In our jobs we may at once feel satisfaction for having been helpful to those we work with or work for and at the same time we are working hard for the money we earn or the prestige we gain from working for a particular firm in a particular position. We know that the Lord wants us to act selflessly but none of us are truly capable of actually doing so 100% of the time. None of us are capable, on our own, to become the unselfish people the Lord promises we will become.
The power to change our habits wrests with us, the power to change our actions wrests with us but how can we change our motives? Well this is one of the miracles spoken of so often in the Word. None of us can change our motives. Our motive, for most of us, lie hidden. It is why we pray to the Lord; ‘Create in me a clean heart, O God, and renew a steadfast spirit within me’ (Psalm 51:10).
For most of us the common mixed motive is merit. We want to be seen as a good person. We want to be seen as doing good, whether it is being known as a kind person, as a hard working person or as a charitable person. Can any of us say that we have ever done something nice for another person and not felt a little good about it? Who wouldn’t feel good about having done something nice for another person. Well, we are told of spirits from hell that the Lord occasionally brings into the world of spirits because they can serve some use. These spirits become angry when the learn that they have been useful. But for most of us we get a little personal satisfaction knowing that we have done something good. We may even find ourselves, at times, hoping that the Lord ‘saw that one’ and ‘didn’t see that one’ as if He is keeping a tally of our deeds. We may even find ourselves bartering with our goodness, exchanging kindness for a reward we’re hoping for, and withholding it if we don’t get it. Can any of us admit, at least to ourselves, that we have done this?
This message is not to make us feel bad about having done good for mixed motives, this message is to tell you that mixed motives are a natural part of our lives, that mixed motives are accepted by the Lord as a means to move us towards heaven and ultimately towards Him. We read in Secrets of Heaven (4145) that in the earliest stages of our spiritual lives none of us would do any good deeds without the desire for merit or the hoped for reward of heaven. Certainly the Lord wants everyone in every church across the land this morning to be here for the purest of reasons but He knows that some of us are simply here today because we are hoping that going to church will hold us in good stead with my community or count in my favour when it is time for that last judgement.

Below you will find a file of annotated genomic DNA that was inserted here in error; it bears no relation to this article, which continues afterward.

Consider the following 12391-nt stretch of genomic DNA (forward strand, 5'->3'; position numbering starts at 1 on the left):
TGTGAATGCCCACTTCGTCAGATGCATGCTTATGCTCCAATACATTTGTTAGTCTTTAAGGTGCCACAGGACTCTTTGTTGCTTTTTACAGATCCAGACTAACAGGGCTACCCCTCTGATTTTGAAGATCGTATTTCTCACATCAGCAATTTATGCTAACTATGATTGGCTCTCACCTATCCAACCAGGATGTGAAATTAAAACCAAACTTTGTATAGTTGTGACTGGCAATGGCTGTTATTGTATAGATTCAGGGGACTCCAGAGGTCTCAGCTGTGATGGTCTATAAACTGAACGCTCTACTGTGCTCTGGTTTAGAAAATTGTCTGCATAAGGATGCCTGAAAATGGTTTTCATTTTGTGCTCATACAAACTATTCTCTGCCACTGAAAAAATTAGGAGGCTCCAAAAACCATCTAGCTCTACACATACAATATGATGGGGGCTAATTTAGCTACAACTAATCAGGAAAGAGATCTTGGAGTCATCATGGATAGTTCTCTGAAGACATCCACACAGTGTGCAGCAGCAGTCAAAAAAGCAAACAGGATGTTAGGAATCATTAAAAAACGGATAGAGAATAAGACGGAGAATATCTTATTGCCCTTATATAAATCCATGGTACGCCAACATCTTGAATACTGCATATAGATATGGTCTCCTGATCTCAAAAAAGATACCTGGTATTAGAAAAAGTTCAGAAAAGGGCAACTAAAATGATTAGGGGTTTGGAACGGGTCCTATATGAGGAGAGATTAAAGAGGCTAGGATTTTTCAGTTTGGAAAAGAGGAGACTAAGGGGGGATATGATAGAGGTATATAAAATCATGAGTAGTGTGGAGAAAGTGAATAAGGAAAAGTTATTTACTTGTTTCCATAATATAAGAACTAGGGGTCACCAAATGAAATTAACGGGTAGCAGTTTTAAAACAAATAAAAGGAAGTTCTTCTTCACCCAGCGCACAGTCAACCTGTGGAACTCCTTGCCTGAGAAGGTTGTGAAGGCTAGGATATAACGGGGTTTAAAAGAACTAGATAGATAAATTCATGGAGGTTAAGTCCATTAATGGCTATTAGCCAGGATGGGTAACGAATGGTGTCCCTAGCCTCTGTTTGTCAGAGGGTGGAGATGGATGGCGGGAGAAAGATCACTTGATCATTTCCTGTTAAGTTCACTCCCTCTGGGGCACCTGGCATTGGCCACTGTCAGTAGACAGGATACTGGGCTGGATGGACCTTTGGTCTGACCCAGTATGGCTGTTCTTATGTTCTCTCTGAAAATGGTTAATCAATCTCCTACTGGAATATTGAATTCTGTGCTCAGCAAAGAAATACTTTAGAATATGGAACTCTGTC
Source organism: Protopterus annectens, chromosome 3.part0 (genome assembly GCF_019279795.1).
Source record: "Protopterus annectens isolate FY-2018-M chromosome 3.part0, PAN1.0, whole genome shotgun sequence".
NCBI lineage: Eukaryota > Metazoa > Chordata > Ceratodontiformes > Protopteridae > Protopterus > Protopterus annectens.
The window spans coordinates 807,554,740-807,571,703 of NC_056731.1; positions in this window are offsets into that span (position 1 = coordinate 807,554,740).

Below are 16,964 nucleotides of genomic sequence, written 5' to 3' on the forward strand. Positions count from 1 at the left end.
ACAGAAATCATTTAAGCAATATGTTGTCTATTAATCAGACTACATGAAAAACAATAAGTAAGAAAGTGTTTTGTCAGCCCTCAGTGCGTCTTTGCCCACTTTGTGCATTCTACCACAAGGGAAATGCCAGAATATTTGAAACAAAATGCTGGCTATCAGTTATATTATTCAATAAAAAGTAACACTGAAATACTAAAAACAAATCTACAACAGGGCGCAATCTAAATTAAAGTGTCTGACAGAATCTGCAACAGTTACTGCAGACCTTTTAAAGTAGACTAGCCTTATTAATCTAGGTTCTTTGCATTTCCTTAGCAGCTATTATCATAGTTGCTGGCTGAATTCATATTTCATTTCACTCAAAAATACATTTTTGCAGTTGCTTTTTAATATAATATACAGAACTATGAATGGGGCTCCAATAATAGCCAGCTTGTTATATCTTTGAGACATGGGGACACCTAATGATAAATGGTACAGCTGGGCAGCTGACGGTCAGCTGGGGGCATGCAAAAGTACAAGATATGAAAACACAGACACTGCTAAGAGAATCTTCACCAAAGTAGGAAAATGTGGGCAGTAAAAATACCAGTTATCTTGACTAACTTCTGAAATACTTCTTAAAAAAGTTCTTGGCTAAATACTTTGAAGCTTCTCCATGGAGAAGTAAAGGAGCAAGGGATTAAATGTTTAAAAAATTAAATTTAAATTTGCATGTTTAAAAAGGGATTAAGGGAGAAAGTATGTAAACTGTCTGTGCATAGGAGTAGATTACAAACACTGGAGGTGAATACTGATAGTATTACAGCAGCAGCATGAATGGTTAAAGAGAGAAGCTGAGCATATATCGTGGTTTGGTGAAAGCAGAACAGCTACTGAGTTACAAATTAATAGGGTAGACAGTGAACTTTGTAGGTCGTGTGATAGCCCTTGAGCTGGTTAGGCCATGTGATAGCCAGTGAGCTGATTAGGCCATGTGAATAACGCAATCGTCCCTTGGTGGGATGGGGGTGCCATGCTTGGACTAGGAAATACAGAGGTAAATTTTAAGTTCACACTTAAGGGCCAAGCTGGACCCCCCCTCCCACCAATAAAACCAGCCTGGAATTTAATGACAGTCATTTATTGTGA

This is the spiritual reality that the Lord was speaking to when he told the disciples of the servant who had been working in the field. That was his job, as was the duty to serve food to his master. Does the master feel so indebted to the servant for doing his job that he reverses their roles, and serves him? Hardly. So, said the Lord. When you have done all the things I’ve told you to do, say, “We are unprofitable servants: we have done what was our duty to do.”
The message of the story is obvious. A servant is paid to do a job. When he does it that doesn’t make him marvellous. That is the contract, and his reward is the pay he receives. Any praise is extra. Our job on this earth is to do what the Lord has told us to do. When we do this, we’re not marvellous. We’ve done only what was our duty to do.
We’re not “profitable” servants until we do what is right, not for reward, but from joy, and when we do that, we do more than is required. Doing good because it will get us to heaven, or because the Lord will make us happy is a motivation, but not a very strong one. It makes us want to do just what is required-no more. Doing good because someone needs us, or because we love someone is a gift from the Lord, the love that leads us to heaven.